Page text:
On a recent Sunday afternoon Core77 and video/photographer Ben Friedle visited the Made handmade bicycle show in Portland, Oregon. It's a new exhibition, debuting as the long-running North American Handmade Bicycle Show (NAHBS) struggles to restart after a pandemic hiatus. Organized by PR firm Echos Communications, it has emerged fully-formed, bringing together a cross-section of craft bike builders, component and material vendors, and a sizeable chunk of Portland's bicycling citizenry.
There was too much to consume on one pass, so included below is a selection of details and craftsmanship that piqued our interest. For a thorough documentation of the bikes on display visit BikePortland's round-up of bikes and since you're here why not take a dive into our ongoing coverage of bicycle design and our previous show visits:
Masterful construction is the essence of handmade bicycles, most evident in a frame's elegant joints. Now bike builders are applying their chops to engineering and fabricating more elaborate functional elements such as electric motor mounts, suspensions and highly-tuned frame structure.
Packing It In
A custom bike deserves custom kit and bag makers are filling the niche, so to speak, fitting bags into every nook. Some attachment techniques are quite aesthetic.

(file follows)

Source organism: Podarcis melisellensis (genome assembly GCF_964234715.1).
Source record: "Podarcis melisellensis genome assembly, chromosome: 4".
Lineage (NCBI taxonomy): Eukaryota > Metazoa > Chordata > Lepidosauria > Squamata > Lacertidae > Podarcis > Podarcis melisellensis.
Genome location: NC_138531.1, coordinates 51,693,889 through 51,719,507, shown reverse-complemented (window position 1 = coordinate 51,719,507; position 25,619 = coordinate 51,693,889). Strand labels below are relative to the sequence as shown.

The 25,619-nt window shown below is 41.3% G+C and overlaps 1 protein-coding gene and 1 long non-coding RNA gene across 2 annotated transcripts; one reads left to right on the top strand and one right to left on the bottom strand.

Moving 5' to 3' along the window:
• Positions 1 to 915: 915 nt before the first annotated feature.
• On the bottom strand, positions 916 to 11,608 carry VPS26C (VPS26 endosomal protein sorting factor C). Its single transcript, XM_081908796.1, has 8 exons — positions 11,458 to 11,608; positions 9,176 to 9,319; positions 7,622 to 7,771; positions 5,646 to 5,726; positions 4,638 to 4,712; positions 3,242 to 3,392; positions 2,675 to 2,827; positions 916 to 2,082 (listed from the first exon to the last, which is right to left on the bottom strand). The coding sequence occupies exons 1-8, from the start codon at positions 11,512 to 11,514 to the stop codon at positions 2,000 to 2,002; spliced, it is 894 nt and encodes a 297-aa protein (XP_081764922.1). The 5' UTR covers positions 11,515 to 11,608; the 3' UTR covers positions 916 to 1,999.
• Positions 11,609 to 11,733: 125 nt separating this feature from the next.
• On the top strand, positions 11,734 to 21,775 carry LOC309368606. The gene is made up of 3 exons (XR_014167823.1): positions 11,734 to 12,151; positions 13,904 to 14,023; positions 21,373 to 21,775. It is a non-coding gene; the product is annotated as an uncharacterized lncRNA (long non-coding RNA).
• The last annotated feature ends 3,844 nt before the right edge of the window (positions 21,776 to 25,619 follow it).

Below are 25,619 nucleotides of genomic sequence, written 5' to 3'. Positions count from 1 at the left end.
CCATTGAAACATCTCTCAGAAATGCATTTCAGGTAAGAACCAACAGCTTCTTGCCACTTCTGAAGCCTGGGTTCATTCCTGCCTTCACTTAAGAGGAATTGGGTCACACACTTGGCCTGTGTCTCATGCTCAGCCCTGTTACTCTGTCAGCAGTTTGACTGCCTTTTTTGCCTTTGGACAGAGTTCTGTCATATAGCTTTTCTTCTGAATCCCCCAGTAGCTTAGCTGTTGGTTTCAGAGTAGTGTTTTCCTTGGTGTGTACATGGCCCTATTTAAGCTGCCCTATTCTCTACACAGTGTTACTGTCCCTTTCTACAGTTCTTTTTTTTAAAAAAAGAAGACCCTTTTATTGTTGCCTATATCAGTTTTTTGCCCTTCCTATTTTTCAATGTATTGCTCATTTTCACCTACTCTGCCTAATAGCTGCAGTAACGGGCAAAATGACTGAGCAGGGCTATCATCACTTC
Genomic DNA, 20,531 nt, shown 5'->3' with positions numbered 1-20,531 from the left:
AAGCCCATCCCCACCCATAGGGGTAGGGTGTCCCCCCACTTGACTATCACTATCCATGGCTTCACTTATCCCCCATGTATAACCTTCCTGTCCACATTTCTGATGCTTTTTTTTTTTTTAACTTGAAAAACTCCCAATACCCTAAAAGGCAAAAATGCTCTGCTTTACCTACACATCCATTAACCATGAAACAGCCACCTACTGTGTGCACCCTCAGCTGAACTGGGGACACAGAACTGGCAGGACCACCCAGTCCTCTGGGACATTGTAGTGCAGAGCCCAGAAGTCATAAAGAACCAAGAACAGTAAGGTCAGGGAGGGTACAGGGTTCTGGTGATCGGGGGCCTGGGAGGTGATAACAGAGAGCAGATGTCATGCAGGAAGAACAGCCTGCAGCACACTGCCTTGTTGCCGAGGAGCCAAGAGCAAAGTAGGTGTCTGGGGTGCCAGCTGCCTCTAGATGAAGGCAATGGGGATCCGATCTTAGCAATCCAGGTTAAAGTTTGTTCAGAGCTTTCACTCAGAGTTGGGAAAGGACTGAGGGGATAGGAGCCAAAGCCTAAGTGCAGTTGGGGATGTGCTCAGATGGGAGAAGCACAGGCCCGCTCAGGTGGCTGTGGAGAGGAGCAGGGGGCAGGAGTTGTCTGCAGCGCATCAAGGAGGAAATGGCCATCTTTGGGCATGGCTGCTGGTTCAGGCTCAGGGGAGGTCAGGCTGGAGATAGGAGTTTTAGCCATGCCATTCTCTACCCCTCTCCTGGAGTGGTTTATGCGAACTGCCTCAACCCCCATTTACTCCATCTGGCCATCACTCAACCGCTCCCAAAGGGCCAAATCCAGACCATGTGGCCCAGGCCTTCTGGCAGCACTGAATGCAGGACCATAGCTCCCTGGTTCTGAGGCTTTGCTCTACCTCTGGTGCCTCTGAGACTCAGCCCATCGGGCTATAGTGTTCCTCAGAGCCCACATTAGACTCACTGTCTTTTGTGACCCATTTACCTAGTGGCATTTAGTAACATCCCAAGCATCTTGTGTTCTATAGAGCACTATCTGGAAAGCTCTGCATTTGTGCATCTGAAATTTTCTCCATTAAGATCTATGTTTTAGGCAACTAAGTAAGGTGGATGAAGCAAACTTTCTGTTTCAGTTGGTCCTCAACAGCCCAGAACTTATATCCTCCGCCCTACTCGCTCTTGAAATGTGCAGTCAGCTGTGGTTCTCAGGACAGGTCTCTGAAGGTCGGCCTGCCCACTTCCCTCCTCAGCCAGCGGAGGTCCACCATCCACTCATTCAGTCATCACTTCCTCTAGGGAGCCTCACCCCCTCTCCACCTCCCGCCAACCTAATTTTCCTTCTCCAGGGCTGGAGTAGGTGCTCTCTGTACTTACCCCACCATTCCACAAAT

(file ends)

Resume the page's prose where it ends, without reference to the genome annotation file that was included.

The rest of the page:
A Fitting Finish
When it comes to paint and finishing anything and everything goes: there are retro stylings, contemporary vibes, sophisticated masks and fades, technical coatings, and machined patterns — and that could just be on one bike! Well, almost...
Keeping it Raw
The most tempting of finishes for anyone proud of their welding beads, or with a rat-rod mood board.
Round tubing, gently curved geometry, smooth fillets – much of the visual vocabulary of bikes is Bouba. Well, here comes Kiki.
Swiggity Swooty, Easy on Your Booty
Regardless of whether a bike's design is intended to provide an easy-going ride, that is the visual implication of a swoopy hard-tail — bicycle design shorthand for fun.
Snapshots of the scene: finely machined items on their own and in hard-sided cases, booths from sophisticated to simple, bikes by students of a frame building school, a high-end family bike, and a penny-farthing bicycle.